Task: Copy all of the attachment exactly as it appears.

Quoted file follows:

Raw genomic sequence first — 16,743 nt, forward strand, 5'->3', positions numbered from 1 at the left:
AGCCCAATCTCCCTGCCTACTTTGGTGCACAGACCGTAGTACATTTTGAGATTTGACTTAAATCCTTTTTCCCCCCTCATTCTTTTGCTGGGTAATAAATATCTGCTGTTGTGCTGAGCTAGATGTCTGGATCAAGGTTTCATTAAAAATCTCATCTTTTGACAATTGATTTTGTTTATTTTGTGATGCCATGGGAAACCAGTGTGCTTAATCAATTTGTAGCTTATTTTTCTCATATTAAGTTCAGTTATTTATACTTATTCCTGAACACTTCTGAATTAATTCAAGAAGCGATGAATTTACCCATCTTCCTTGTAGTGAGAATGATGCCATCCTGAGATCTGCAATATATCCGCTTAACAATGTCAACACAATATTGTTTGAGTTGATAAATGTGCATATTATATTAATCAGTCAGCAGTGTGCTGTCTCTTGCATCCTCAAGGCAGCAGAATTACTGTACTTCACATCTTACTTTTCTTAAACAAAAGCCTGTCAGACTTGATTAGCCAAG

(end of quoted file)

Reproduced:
Raw genomic sequence first — 16,743 nt, forward strand, 5'->3', positions numbered from 1 at the left:
AGCCCAATCTCCCTGCCTACTTTGGTGCACAGACCGTAGTACATTTTGAGATTTGACTTAAATCCTTTTTCCCCCCTCATTCTTTTGCTGGGTAATAAATATCTGCTGTTGTGCTGAGCTAGATGTCTGGATCAAGGTTTCATTAAAAATCTCATCTTTTGACAATTGATTTTGTTTATTTTGTGATGCCATGGGAAACCAGTGTGCTTAATCAATTTGTAGCTTATTTTTCTCATATTAAGTTCAGTTATTTATACTTATTCCTGAACACTTCTGAATTAATTCAAGAAGCGATGAATTTACCCATCTTCCTTGTAGTGAGAATGATGCCATCCTGAGATCTGCAATATATCCGCTTAACAATGTCAACACAATATTGTTTGAGTTGATAAATGTGCATATTATATTAATCAGTCAGCAGTGTGCTGTCTCTTGCATCCTCAAGGCAGCAGAATTACTGTACTTCACATCTTACTTTTCTTAAACAAAAGCCTGTCAGACTTGATTAGCCAAG